PPP: Glass Fusing in a Microwave Oven

A pendant made in a microwave kiln.
Blue glass sprinkled with dichroic glass.

It is difficult to believe that the microwave ovens we use to heat soup and bake potatoes can get hot enough to fuse or melt glass. In reality, not only can microwave ovens fuse glass, but most ovens can do it in less than 10 minutes.

I first began experimenting with microwave firing last year to make glass-fused pendants. I used the microwave oven in the Paragon employee kitchen for most of the firings, and I also used two smaller and inexpensive microwaves to compare the results I was getting with the larger microwave.

Microwave Basics

Making glass jewelry is fun and will teach you the principles of glass fusing. With practice, you should be able to achieve consistent results in microwave firing. You will need a microwave kiln, which is a small ceramic fiber container that fits inside the microwave oven. The microwave kiln captures microwave energy and concentrates it in the firing chamber. The concept is similar to using a magnifying glass to focus sunlight.

The biggest challenge to microwave firing is the fast heating rate. A microwave kiln reaches 1650°F (899°C) in only 5-10 minutes. Firing times depend on the wattage of the microwave oven; the lower the wattage, the longer the firing time. However, firings can be controlled to achieve consistent results.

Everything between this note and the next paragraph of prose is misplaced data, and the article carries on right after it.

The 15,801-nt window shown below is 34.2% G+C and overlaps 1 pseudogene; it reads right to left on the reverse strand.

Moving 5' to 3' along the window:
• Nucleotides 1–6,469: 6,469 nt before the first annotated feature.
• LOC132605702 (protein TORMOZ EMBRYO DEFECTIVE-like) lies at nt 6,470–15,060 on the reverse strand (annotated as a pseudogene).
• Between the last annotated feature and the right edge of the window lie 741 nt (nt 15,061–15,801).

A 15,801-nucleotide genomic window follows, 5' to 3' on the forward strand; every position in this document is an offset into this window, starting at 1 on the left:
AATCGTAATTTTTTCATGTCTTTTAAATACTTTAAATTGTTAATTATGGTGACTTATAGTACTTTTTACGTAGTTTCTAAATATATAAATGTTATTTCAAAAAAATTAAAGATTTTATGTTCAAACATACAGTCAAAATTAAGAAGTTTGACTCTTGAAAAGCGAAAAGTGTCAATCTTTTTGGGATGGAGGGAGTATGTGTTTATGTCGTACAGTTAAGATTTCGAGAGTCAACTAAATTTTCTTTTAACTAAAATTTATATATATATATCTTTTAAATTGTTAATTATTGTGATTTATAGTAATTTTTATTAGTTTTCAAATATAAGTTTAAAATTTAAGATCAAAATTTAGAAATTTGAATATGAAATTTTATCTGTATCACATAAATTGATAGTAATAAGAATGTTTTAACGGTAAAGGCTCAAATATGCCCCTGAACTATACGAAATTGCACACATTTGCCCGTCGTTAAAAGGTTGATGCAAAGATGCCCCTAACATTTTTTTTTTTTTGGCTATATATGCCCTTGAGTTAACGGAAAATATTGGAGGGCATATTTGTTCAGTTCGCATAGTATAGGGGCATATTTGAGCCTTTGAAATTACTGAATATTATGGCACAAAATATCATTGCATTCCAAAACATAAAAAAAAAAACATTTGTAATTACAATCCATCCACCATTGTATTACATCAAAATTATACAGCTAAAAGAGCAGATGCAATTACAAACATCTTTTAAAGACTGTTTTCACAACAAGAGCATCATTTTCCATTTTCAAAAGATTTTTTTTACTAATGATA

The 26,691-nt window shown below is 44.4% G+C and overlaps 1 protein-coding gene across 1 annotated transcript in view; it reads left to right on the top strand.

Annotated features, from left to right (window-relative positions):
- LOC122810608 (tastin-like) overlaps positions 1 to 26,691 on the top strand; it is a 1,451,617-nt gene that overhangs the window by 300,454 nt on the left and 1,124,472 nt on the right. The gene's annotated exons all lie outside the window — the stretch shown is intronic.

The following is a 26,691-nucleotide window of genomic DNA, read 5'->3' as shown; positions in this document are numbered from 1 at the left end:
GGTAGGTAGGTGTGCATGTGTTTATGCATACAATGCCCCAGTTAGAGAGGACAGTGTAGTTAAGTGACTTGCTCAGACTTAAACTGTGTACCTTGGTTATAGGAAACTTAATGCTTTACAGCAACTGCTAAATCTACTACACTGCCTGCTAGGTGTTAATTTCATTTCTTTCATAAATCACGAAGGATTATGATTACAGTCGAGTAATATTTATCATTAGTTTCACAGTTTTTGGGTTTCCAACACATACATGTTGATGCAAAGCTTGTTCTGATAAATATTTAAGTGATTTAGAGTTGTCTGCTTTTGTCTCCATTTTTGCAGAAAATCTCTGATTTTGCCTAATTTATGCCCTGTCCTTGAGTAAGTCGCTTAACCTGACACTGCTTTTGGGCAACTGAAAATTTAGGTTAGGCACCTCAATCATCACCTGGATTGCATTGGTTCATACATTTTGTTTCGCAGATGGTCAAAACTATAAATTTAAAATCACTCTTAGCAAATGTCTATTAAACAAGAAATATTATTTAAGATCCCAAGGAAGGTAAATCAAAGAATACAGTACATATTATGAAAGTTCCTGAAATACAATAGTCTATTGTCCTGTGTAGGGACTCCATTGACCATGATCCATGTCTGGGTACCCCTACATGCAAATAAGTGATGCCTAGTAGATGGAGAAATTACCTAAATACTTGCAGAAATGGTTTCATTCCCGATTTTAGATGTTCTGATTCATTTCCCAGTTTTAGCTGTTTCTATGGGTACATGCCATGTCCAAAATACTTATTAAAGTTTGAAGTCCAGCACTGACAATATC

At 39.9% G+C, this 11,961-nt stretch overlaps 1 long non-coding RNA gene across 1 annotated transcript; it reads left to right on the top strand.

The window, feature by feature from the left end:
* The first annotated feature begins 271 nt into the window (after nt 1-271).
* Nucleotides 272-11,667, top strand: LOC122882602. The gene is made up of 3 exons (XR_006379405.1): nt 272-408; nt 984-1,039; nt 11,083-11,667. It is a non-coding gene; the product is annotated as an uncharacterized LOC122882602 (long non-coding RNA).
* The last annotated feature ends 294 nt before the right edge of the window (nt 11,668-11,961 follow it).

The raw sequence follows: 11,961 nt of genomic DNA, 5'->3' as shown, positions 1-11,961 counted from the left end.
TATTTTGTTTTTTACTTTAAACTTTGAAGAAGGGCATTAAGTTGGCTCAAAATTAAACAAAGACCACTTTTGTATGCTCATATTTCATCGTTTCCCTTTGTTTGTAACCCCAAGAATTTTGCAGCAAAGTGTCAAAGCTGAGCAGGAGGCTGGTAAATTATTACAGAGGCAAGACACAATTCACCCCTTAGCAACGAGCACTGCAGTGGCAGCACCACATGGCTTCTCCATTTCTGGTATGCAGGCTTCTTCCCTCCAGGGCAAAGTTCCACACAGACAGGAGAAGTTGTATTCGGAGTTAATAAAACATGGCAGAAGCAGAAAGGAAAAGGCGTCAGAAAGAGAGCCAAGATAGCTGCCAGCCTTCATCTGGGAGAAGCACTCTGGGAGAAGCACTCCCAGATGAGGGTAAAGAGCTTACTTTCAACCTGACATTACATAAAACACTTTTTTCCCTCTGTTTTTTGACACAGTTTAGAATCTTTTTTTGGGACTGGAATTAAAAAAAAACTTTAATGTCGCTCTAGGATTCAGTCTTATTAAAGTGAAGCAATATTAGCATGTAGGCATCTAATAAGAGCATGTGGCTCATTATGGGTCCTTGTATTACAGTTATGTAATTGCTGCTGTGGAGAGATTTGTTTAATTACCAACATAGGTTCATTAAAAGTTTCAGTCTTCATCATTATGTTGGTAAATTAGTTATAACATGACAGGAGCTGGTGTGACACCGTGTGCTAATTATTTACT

Only small glass projects can withstand rapid heating. The glass should be no larger than 1 x 1½ in. and no thicker than two layers of 1/8-in. stained glass. The glass must be clean; even a greasy fingerprint can cause the glass to break apart during the initial heating.

Figure 1a. Place the bottom of the kiln on top of three ½-in. ceramic posts.

Getting Started

Though these instructions are basic, more detailed information will be included in your microwave kiln manual. Fire only fusing-compatible stained glass, or the pieces will break due to differences in their coefficients of expansion. Your stained glass supplier can show you how to cut the glass. Required supplies include a microwave oven and kiln, kiln wash and a small paintbrush, clear firing safety glasses, heat-protective gloves, six ½-in. kiln posts, a 12 x 12-in. kiln shelf or other heat-proof surface, and a glass cutter.

First, protect the base of the kiln by applying a coating of kiln wash or glass separator with a small paintbrush. The coating prevents the glass from sticking to the kiln base. After the coating is completely dry, place the glass pieces on the base.

Lay the 12 x 12-in. ceramic shelf or other heat-proof surface near the microwave oven. Arrange three ½-in. ceramic posts on the shelf. When the glass has fused, you will remove the kiln from the microwave and place the kiln on the three posts.

Figure 1b. Position the kiln gently over the kiln base to avoid jarring the glass.